Poland’s new found love for cycling
Czesław Lang, the Director of the Tour de Pologne, which will take place between 2-8 August, tells Polska.pl about Poland’s newfound love for cycling, the most arduous climb and his beloved Kashubia region.
Magdalena Majewska, Polska.pl: What will the 2015 Tour de Pologne be like?
Czesław Lang*: It will be unique on all accounts. This is the 72nd edition of the race. The Tour de Pologne is the oldest cycling event in Poland, with the first race held in 1928. We adapted the format of the race 22 years ago. Since the fall of the Iron Curtain, which divided East and West, our race in Poland has joined the UCI World Tour circuit, alongside the Tour de France, Vuelta a Espana, Giro d’Italia and Tour de Suisse. This has secured our position among the world’s cycling elite and guarantees the participation of the world’s best cyclists in our race. Every year, 17 world tour teams take part in the Tour de Pologne, with other participating teams designated wild cards. This year’s edition of the race will be particularly special as for the first time in the history of the race we will have a Polish world champion participating, Michał Kwiatkowski. This is an added treat for fans and organisers alike. Fingers crossed that he will win the race – but even if he doesn’t, knowing Michał Kwiatkowski I’m sure that he’ll provide us with many exciting moments.
One of the underlying themes of this year’s race is the connection of Warsaw, the current capital of Poland, to Krakow, the country’s capital until 1795.
At the Tour de Pologne we try to link sporting highlights to the promotion of Poland through sport, while at the same time reminding people of the country’s important historical events. For example, in 2013 we paid tribute to Pope John Paul II and Polish-Italian relations by using the slogan “From Italy to Poland. In the footsteps of John Paul II.” In that year, the first two stages of the Tour de Pologne took place in Italy. In 2014, in honour of the 25th anniversary of Poland’s first partially free elections after World War II, the start of the race was held next to the shipyards in Gdansk (ed. a symbolic location for Poles given its role in creating the “Solidarnosc” movement during the strikes held there in the 1980s). Lech Wałęsa was our guest of honour at that race. This year we are connecting Poland’s capitals, past and present. The race starts in Warsaw, at the PGE National Stadium, and finishes at Krakow’s Main Square.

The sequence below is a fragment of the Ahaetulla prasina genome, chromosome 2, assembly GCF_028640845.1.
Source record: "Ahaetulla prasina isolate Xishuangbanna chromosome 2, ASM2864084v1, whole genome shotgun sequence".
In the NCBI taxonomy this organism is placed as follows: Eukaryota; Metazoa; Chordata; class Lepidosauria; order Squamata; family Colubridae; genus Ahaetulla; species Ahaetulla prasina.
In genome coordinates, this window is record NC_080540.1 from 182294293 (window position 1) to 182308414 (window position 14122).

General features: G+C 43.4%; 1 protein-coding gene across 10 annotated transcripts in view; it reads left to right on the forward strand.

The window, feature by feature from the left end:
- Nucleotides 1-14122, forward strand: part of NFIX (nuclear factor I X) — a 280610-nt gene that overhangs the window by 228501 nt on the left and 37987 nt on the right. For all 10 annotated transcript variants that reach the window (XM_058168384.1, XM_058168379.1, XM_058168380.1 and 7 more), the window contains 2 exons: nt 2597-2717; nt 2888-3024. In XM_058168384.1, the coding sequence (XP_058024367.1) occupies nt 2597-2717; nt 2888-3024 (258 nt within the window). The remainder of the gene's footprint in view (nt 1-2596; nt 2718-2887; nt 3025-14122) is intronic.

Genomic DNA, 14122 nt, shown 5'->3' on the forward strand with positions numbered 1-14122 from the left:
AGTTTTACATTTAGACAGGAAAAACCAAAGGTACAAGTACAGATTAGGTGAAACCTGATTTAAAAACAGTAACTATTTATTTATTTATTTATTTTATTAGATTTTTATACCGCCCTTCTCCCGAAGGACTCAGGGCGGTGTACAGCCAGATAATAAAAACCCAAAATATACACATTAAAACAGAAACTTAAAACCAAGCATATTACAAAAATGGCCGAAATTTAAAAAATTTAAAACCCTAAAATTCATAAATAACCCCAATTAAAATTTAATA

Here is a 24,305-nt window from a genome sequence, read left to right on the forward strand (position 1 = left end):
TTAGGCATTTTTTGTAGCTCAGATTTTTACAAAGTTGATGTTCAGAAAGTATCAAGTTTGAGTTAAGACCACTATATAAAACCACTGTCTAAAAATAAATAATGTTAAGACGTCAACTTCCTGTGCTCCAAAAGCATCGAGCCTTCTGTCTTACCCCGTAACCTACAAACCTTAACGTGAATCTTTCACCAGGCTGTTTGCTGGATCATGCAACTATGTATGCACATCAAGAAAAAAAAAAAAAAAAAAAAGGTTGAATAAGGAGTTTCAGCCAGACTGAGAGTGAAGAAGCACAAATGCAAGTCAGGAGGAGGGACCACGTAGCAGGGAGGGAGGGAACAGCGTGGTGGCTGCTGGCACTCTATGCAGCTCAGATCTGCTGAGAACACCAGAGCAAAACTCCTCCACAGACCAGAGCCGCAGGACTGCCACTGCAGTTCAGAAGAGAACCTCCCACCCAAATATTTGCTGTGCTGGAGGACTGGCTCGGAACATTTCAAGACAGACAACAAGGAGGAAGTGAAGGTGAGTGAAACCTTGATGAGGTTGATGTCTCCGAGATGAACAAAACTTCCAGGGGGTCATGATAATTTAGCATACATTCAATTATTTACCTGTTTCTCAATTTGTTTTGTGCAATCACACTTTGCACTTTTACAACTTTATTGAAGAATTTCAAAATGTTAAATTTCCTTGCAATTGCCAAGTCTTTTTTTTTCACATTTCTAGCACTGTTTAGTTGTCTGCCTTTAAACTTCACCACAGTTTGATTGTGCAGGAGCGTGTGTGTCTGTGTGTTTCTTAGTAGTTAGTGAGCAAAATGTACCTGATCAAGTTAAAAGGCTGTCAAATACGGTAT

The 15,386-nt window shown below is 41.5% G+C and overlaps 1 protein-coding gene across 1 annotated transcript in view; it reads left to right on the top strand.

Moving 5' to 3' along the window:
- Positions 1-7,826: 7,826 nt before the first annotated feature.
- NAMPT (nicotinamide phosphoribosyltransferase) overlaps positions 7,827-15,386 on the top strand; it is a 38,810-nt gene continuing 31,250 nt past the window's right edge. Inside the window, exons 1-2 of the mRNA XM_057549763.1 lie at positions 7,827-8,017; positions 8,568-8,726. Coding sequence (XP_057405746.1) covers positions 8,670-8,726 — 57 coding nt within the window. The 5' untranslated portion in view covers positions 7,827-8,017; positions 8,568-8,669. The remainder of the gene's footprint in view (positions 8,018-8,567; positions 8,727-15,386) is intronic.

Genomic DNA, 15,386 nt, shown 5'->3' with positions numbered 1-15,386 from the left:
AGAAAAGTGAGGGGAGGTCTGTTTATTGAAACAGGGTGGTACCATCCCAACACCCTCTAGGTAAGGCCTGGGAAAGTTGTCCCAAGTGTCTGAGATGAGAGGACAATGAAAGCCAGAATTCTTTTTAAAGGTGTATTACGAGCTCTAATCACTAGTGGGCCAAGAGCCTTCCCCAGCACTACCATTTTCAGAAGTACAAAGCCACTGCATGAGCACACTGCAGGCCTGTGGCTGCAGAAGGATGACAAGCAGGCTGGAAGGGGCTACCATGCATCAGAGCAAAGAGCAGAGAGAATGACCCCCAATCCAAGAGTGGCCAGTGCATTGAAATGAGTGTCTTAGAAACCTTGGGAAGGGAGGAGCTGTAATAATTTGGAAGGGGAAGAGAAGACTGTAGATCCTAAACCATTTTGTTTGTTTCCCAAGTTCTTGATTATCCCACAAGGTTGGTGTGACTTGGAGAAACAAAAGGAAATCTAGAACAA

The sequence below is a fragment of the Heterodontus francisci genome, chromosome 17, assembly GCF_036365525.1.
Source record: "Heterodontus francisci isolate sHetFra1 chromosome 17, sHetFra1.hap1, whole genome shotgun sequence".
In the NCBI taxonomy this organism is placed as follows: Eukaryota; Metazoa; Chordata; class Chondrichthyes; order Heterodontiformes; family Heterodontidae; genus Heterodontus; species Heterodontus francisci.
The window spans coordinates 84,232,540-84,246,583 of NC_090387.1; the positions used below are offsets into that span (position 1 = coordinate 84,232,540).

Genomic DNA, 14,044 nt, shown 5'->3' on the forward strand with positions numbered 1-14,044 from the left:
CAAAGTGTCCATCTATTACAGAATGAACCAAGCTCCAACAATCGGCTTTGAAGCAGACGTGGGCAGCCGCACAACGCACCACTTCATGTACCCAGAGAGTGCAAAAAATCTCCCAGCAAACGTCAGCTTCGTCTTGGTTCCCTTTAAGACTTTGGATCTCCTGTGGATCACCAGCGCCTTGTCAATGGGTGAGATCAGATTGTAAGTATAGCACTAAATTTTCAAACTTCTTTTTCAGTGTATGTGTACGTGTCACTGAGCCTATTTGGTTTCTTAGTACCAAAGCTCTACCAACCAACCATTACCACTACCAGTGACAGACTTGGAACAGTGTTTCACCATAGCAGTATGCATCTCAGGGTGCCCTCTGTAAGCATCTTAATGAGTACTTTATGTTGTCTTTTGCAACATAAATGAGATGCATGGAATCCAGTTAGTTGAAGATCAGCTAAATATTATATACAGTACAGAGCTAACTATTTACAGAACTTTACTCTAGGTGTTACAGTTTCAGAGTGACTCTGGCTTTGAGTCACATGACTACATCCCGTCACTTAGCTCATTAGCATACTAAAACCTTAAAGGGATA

Which famous cyclists will take part in this year’s race?
The Tour de Pologne is the champion’s league of cycling. The world’s best cyclists participate in the race. These include Fabio Aru, who came second in this year’s Giro d’Italia. He is a great climber, a strong member of the Astana Pro Team and is bound to be a very serious contender for the title. We will also have great sprinters, such as Sacha Modolo and Marcel Kittel, who has already won four stages of the Tour de Pologne.
The Tour de Pologne is also an event where new stars are born. I remember how, in 2013, no one had heard of Alberto Contador before he won the Karpacz segment of the Tour de Pologne. Suddenly everyone started asking who he was. Peter Sagan was also a discovery of the Tour de Pologne – in 2011 he won the race, beating Daniel Martin by six seconds. Marcel Kittel also made his first career steps here. Christopher Froome, this year’s winner of the Tour de France, took part in the Tour de Pologne in 2011, finishing in 85th place.
During the race we also focus on using sport to promote Poland. Cycling is a sporting discipline that literally comes to the people. This year we will cover over one thousand kilometres and 500 areas across Poland. For every stage of the race we will have two hours of television coverage that will be broadcast in 70 countries in different languages. The television coverage will include key locations that we want to present to viewers abroad. We will present them in several languages. A beautiful castle right here, an old church and new investments over there. Viewers watch the Tour de Pologne not only for its sporting value, but also for the beautiful locations and landmarks that the cyclists speed past.
What do foreign cyclists say about Poland?
Twenty years ago, when I started organising the Tour de Pologne, my Italian colleagues (I lived in Italy for 15 years) told me: “We will come, but will you Poles have food for us to eat, somewhere for us to sleep? Do you have roads? What will it be like?” This was the view of Poland at the time by people living on the other side of the Iron Curtain. Italians didn’t even know the difference between Poland and Czechoslovakia. For them it was all simply the Eastern block. In that respect, John Paul II did great PR for Poland. The choice of a Polish Pope brought Italy and Poland closer together. Before that, they thought that everything behind the Berlin Wall was simply the East. This is no longer the case. Foreign cyclists and fans can see that our country is changing, that a lot is happening, that we have new roads, new infrastructure. Perhaps us Poles don’t always notice these developments, and don’t always appreciate them, but visiting foreigners take note that Poland is developing very fast.